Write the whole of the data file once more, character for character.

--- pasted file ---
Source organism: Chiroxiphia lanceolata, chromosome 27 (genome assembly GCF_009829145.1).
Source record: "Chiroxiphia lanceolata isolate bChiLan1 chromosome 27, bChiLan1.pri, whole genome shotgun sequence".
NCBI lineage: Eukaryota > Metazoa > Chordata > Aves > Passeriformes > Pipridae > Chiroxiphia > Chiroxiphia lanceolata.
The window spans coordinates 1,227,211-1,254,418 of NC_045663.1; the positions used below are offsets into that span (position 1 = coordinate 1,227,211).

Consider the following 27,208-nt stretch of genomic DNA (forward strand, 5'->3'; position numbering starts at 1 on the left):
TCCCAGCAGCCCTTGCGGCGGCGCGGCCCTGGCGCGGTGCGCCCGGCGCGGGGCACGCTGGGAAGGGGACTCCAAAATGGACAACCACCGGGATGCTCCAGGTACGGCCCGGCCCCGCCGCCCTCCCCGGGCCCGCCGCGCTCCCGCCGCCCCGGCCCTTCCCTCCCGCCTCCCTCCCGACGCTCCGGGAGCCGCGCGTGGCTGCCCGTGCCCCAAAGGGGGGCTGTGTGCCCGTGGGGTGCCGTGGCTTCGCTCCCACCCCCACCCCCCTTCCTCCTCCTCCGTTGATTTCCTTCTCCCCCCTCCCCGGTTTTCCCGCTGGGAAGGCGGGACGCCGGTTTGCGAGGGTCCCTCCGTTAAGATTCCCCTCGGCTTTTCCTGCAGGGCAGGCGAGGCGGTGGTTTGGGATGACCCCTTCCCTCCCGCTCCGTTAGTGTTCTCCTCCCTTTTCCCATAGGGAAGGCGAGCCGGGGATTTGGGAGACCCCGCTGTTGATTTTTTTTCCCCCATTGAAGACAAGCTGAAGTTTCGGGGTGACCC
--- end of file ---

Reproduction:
Source organism: Chiroxiphia lanceolata, chromosome 27 (genome assembly GCF_009829145.1).
Source record: "Chiroxiphia lanceolata isolate bChiLan1 chromosome 27, bChiLan1.pri, whole genome shotgun sequence".
NCBI lineage: Eukaryota > Metazoa > Chordata > Aves > Passeriformes > Pipridae > Chiroxiphia > Chiroxiphia lanceolata.
The window spans coordinates 1,227,211-1,254,418 of NC_045663.1; the positions used below are offsets into that span (position 1 = coordinate 1,227,211).

Consider the following 27,208-nt stretch of genomic DNA (forward strand, 5'->3'; position numbering starts at 1 on the left):
TCCCAGCAGCCCTTGCGGCGGCGCGGCCCTGGCGCGGTGCGCCCGGCGCGGGGCACGCTGGGAAGGGGACTCCAAAATGGACAACCACCGGGATGCTCCAGGTACGGCCCGGCCCCGCCGCCCTCCCCGGGCCCGCCGCGCTCCCGCCGCCCCGGCCCTTCCCTCCCGCCTCCCTCCCGACGCTCCGGGAGCCGCGCGTGGCTGCCCGTGCCCCAAAGGGGGGCTGTGTGCCCGTGGGGTGCCGTGGCTTCGCTCCCACCCCCACCCCCCTTCCTCCTCCTCCGTTGATTTCCTTCTCCCCCCTCCCCGGTTTTCCCGCTGGGAAGGCGGGACGCCGGTTTGCGAGGGTCCCTCCGTTAAGATTCCCCTCGGCTTTTCCTGCAGGGCAGGCGAGGCGGTGGTTTGGGATGACCCCTTCCCTCCCGCTCCGTTAGTGTTCTCCTCCCTTTTCCCATAGGGAAGGCGAGCCGGGGATTTGGGAGACCCCGCTGTTGATTTTTTTTCCCCCATTGAAGACAAGCTGAAGTTTCGGGGTGACCC